Substitute. We can begin to avoid the MC/DC problem by simply reducing our dependence on the short-circuit operators. Some optimizers do this for us in the background; yet some people call it cheating. This is probably the most controversial (and needlessly so) solution to the MC/DC issue. So what am I talking about? Replacing the logical short-ciruit operators with their bitwise counterparts. I’ve been told that doing so “violates the spirit of the language” or that it “obscures the intent of the design”, or even that it is somehow cheating on MC/DC to stoop to this level of syntactic trickery. I strongly disagree with all of those points. If a and b are booleans (guaranteed to contain only a logical-true or logical-false); then there is absolutely no difference in results of the expressions (c || a && b) versus (c | a & b). Yet, while the outcome is the same, the former creates a branch, whereas the latter results in simple mathematical operations, which is often much more efficient than the short-circuit branch. While this way of doing thing is less common, the operations are well understood and not at all confusing, and rationale can be clarified with comments. For any programming language that will allow it, how does this violate the language or the design intent. As to cheating on MC/DC, the purpose is to ensure that all “hidden” branches are covered. Removing unnecessary branches is the intended outcome. We are removing them in a way that does not alter our design. I don’t believe this is cheating in any way; and I strongly advocate it, provided that it documented such that it does not impair design intent or clarity of function.

Separate. As stated earlier, MC/DC is equivalent to branch coverage for conditions with a single term; and where it is reasonable to do so, things may be made simpler by making some or all of the hidden branches explicit by breaking up one decision into two or more. I have no rule-of-thumb for when this is the right choice; there are many factors that can affect it, but readability and maintainability should be heavily considered.

As you are working to reduce your MC/DC exposure, take note that branch and MC/DC coverage rules apply everywhere that logical-operators are used. This is because, disregarding optimization, compilers will typically create branch operations to evaluate any logical operator. This includes all logical operators, short-circuit or not. For example, one common, but typically ineffective “cheat” uses the logical-operators to perform boolean assignments, as such:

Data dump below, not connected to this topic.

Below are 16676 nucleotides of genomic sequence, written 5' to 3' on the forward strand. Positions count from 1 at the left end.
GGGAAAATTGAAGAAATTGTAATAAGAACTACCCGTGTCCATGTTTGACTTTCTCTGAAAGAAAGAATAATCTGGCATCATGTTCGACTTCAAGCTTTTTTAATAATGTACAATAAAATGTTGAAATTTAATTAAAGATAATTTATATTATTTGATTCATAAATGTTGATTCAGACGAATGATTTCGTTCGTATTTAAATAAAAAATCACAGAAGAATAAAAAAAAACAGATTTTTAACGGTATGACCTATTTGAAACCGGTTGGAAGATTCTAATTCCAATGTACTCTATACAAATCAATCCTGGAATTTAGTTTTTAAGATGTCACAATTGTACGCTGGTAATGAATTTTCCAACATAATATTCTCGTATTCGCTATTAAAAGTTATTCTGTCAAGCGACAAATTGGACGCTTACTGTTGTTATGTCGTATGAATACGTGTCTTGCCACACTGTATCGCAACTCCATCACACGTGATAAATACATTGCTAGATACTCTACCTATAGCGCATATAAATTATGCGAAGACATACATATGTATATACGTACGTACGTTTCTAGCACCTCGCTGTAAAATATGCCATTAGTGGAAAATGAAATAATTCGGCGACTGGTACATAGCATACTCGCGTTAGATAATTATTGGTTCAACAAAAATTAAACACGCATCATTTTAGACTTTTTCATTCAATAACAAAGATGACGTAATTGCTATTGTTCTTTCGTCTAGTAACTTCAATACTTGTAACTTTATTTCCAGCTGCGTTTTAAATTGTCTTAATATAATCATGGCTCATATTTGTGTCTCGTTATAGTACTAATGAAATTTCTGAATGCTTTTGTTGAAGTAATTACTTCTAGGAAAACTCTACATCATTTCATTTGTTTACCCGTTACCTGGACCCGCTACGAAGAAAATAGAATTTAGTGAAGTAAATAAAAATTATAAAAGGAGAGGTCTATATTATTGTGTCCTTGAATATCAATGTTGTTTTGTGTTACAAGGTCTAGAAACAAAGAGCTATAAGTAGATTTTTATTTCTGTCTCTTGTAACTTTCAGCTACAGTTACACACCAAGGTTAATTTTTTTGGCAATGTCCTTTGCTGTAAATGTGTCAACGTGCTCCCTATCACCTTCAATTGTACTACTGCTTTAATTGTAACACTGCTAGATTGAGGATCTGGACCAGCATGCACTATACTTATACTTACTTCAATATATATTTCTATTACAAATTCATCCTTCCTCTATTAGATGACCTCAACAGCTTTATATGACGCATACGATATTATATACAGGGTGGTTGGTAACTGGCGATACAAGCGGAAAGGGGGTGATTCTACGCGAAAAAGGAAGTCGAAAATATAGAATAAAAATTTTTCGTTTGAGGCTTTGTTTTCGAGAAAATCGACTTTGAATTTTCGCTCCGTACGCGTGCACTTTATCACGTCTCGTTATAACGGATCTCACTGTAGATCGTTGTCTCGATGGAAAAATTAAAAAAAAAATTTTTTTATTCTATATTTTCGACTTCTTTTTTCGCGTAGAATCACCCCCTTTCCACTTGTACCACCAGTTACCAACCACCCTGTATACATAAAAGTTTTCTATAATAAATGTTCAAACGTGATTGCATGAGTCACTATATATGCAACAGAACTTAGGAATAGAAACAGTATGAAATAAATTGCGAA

a = (b && d);

which will often translate to the object code equivalent of

if (b && d)
{
a = true;
}
else
{
a = false;
}

which is actually still shorthand for the fully expanded translation, which is more closely represented in C (with the hidden branches now visible) as:

if (b != 0)
{

if ( d != 0 )
{
goto then__;
}
else
{
goto else__;
}

}
else
{
goto else__;
}

then__:
tempreg = true;
goto done__;

else__:
tempreg = false;

done__:
a = tempreg;

As before, there is nothing inherently wrong with this structure, but because it creates hidden branches, it does not change the coverage obligation, and hence may not provide any benefit with respect to MC/DC. On the other hand, the equivalent (for pure booleans) a = ( b & d ); is a straight mathematical assignment, which creates no hidden branches, and is already in is translated approximately verbatim.

The application of MC/DC analysis and the issues surrounding it are often hotly debated. If you are in a position to be concerned about MC/DC, you would do well to confer with your friendly DER before applying these strategies, or any other.

About Max H [4]:
Max is a father, a husband, and a man of many interests. He is also a consulting software architect with over 3 decades experience in the design and implementation of complex software. View his Linked-In profile at http://www.linkedin.com/pro/swarchitect